I promised a story about what the city council could do to protect the city from what many Troost Corridor residents are dealing with right now with KCP&L...but I am going to delay that for a bit following last night's festivities.
Last night, and tonight, KCP&L held a meeting for area residents to talk about (sell them on) the idea of a substation and 40 foot power lines along Troost. Complete with charts, graphs, renderings, clowns, baloon artists and fake tatoo stickers.
Until actually looking at the data, I didn't even question the need for more power along Troost...but one chart has me really befuddled. This chart isn't the exact same chart that they showed at the meeting last night. Last nights was broader, focusing on the entire "Troost Corridor" (20th - 47th, State Line to Main according to KCPL). Both show pretty much the same line trending upward at a sharper, and more sustained incline than any other 5 or 10 year period on the chart. When I pressed their people about it, they stated that the future increases were based on projected increases in the population in the midtown area.
That didn't sound terribly right to me, because the midtown housing stock pretty much is what it is at this point. While I don't think that energy consumption is going down, I don't think the midtown population is going up much either. So I pressed again. Then they said one of the Substations that serves my area (at 18th and Cherry) is getting overloaded due to all the Crossroads/Downtown development. The other, at 47th and Troost, is getting heavily used by the Plaza and Stowers expansion.
A quick search on the MARC Website showed some interesting numbers. If you look at the MARC site, the map of the Census Tracts (basically, smaller census sub areas that are smaller than zip codes) show the area that is considered the "Troost Corridor". For easy viewing, I'll tell you that the following tracts fall in this area: 41-53, and 63-71.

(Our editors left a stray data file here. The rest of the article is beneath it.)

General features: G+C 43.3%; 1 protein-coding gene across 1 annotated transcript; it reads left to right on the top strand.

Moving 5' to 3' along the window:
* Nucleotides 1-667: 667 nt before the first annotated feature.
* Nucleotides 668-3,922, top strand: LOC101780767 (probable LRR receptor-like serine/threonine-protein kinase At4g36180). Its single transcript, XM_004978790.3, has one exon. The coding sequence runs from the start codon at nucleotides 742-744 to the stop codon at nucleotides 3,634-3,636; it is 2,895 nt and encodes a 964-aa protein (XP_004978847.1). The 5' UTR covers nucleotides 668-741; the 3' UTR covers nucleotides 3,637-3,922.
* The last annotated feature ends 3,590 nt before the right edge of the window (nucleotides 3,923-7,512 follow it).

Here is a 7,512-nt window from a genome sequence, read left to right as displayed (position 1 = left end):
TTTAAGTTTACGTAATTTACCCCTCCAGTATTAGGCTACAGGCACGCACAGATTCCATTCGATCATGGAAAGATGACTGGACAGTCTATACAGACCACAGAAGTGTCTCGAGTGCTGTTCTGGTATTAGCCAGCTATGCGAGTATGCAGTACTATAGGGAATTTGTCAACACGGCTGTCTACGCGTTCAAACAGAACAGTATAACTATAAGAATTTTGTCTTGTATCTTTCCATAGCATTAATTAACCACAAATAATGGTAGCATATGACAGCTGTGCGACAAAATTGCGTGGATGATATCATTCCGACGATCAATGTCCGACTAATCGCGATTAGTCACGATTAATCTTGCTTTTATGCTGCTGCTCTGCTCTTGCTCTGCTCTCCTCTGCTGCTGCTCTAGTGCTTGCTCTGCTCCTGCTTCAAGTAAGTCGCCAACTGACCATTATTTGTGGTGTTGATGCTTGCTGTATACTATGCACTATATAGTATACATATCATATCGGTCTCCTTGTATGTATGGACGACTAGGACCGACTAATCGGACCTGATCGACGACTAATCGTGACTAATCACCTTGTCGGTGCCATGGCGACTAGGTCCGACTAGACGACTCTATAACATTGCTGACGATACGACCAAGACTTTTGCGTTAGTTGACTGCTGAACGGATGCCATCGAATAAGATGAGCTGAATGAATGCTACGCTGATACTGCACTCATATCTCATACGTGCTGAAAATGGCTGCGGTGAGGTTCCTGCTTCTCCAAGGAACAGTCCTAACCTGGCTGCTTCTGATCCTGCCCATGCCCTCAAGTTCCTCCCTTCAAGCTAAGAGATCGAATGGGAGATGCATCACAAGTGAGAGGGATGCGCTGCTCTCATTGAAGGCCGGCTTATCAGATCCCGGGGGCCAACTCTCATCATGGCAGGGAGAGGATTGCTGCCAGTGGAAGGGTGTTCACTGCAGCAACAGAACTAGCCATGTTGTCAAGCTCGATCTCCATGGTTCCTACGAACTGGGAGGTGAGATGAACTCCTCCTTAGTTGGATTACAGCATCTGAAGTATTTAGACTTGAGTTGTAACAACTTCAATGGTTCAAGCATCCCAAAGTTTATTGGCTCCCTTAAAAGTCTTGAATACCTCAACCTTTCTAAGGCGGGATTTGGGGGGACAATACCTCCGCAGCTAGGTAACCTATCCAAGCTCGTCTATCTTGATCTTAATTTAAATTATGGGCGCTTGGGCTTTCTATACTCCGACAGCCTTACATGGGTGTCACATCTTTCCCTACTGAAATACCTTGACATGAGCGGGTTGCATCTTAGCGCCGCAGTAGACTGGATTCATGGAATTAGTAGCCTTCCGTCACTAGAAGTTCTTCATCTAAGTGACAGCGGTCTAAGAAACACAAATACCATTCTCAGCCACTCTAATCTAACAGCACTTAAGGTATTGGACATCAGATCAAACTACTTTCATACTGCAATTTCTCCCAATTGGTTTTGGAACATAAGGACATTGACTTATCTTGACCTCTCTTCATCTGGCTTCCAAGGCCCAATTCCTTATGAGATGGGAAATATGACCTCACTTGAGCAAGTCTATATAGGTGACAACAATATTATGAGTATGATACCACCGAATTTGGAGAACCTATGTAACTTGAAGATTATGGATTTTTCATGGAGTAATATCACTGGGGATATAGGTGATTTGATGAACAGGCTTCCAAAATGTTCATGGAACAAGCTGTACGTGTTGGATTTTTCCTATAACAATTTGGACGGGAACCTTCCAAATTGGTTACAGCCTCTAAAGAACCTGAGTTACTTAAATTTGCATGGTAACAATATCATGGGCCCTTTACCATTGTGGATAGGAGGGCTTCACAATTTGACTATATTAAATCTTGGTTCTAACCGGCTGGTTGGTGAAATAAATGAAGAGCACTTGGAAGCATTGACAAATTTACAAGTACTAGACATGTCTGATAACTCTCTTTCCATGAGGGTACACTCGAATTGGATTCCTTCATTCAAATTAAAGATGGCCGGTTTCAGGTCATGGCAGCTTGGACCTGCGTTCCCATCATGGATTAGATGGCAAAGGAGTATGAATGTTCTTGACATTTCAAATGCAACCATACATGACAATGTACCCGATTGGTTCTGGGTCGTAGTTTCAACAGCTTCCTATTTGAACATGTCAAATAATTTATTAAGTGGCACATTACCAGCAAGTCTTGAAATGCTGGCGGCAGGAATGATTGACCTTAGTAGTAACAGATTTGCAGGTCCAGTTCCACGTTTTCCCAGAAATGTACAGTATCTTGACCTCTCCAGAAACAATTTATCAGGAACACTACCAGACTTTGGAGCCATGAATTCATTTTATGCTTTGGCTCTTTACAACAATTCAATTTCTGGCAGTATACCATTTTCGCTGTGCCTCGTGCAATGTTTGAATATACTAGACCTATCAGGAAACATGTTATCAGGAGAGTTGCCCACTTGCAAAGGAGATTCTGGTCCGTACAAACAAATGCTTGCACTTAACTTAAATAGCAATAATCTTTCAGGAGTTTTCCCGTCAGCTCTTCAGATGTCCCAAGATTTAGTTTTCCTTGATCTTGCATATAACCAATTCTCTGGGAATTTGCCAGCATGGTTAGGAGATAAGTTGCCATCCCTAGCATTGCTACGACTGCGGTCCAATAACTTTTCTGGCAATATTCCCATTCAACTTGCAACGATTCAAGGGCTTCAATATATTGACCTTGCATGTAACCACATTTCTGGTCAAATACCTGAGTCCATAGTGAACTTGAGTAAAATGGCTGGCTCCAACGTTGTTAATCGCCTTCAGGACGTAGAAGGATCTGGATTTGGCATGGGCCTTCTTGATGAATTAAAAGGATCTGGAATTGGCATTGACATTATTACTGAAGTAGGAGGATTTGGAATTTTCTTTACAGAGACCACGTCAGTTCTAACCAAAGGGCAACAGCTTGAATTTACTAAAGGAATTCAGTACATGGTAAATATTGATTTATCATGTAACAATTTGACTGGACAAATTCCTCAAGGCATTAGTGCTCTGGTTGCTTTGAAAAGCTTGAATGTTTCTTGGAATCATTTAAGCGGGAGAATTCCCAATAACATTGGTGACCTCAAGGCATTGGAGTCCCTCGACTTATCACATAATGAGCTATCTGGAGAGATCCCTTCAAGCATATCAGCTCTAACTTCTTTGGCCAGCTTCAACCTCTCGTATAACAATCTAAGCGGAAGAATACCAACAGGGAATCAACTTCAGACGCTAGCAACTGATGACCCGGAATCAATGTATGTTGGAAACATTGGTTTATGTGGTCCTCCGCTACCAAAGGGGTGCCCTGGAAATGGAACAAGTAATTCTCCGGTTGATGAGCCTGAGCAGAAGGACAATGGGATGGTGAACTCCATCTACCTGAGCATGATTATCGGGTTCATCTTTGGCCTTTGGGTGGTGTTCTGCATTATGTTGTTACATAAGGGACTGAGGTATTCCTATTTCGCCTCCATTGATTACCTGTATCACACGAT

Another handy chart (go to the workbook "population by tract") tells me the population changes over time for these tracts, and the projections for them through 2030. What's interesting, is if you add the Troost Corridor tracts together, you'll find that these areas had a population of 3,877 in 1970. The number was down to 2,857 in 2000. And projected to be 2,670 in 2010, and a whopping 2,726 in 2030. That's right, in 2030, MARC projects my "growing population" to be over 25% less that it was in 1970, and a net decline of 131 people from 2000 to 2030.
Now I don't argue that our energy needs are probably growing, but they're growing at a MUCH slower rate than the rest of the metro.
Meanwhile, I quizzed them several times on the 32nd Terrace Location vs moving it either North or South along Troost to more industrial areas. The answer I kept getting was that it would be cheaper for them to put it in the middle of the line between the 18th and Cherry Substation and the 47th Street Substation.
"Cheaper" seems like a common theme here. It appears that it is cheaper to put the new substation next to residential, and on one of the two blocks along Troost that is most likely to become a retail destination in the immediate future. Midtown land cost is less than Crossroads or Plaza land cost. And we wouldn't want to muck up those areas with ugly substations anyway - even though those areas are really the ones sucking up all the power.
Revitalizing neighborhoods and Kansas City can't be done for "cheaper". If I wanted cheaper, I wouldn't have bought a 100 year old home that suffered wear and tear by being used as apartments for 1/2 of its life. While I respect that KCP&L wants to do things for "cheaper', in order to keep costs down for its customers, it shouldn't do so at the expense of destroying revitalization in the heart of the city.
Pay a little more. Be a little inconvenient. And put this substation in an abandoned or industrial part of the city (I outlined several locations yesterday). Cheaper for KCP&L would prove very costly to the people who living, working and revitalizing this area.